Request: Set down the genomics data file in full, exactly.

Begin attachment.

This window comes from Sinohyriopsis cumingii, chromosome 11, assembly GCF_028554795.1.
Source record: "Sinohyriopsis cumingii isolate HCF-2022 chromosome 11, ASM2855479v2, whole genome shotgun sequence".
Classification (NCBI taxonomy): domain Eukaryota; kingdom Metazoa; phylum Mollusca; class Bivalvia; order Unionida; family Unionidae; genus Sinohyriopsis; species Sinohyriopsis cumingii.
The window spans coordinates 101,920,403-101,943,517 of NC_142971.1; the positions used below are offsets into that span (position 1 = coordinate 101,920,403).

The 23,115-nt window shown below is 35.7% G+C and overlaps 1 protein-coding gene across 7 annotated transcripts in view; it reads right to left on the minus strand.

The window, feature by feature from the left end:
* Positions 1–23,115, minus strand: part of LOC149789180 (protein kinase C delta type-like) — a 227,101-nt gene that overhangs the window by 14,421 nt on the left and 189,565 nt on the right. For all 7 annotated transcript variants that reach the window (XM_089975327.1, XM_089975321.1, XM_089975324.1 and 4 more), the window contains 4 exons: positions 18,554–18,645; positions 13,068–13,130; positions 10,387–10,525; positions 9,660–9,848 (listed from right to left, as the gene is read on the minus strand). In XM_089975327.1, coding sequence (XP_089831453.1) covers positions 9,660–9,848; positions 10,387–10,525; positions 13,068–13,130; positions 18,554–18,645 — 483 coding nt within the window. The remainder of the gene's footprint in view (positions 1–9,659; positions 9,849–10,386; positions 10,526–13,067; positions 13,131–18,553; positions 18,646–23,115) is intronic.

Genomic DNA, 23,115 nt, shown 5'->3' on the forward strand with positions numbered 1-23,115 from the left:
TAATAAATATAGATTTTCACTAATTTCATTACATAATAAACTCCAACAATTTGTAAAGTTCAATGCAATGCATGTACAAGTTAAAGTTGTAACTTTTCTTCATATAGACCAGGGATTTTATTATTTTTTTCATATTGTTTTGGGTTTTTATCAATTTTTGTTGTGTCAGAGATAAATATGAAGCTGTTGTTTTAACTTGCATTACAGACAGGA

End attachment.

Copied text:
This window comes from Sinohyriopsis cumingii, chromosome 11, assembly GCF_028554795.1.
Source record: "Sinohyriopsis cumingii isolate HCF-2022 chromosome 11, ASM2855479v2, whole genome shotgun sequence".
Classification (NCBI taxonomy): domain Eukaryota; kingdom Metazoa; phylum Mollusca; class Bivalvia; order Unionida; family Unionidae; genus Sinohyriopsis; species Sinohyriopsis cumingii.
The window spans coordinates 101,920,403-101,943,517 of NC_142971.1; the positions used below are offsets into that span (position 1 = coordinate 101,920,403).

The 23,115-nt window shown below is 35.7% G+C and overlaps 1 protein-coding gene across 7 annotated transcripts in view; it reads right to left on the minus strand.

The window, feature by feature from the left end:
* Positions 1–23,115, minus strand: part of LOC149789180 (protein kinase C delta type-like) — a 227,101-nt gene that overhangs the window by 14,421 nt on the left and 189,565 nt on the right. For all 7 annotated transcript variants that reach the window (XM_089975327.1, XM_089975321.1, XM_089975324.1 and 4 more), the window contains 4 exons: positions 18,554–18,645; positions 13,068–13,130; positions 10,387–10,525; positions 9,660–9,848 (listed from right to left, as the gene is read on the minus strand). In XM_089975327.1, coding sequence (XP_089831453.1) covers positions 9,660–9,848; positions 10,387–10,525; positions 13,068–13,130; positions 18,554–18,645 — 483 coding nt within the window. The remainder of the gene's footprint in view (positions 1–9,659; positions 9,849–10,386; positions 10,526–13,067; positions 13,131–18,553; positions 18,646–23,115) is intronic.

Genomic DNA, 23,115 nt, shown 5'->3' on the forward strand with positions numbered 1-23,115 from the left:
TAATAAATATAGATTTTCACTAATTTCATTACATAATAAACTCCAACAATTTGTAAAGTTCAATGCAATGCATGTACAAGTTAAAGTTGTAACTTTTCTTCATATAGACCAGGGATTTTATTATTTTTTTCATATTGTTTTGGGTTTTTATCAATTTTTGTTGTGTCAGAGATAAATATGAAGCTGTTGTTTTAACTTGCATTACAGACAGGA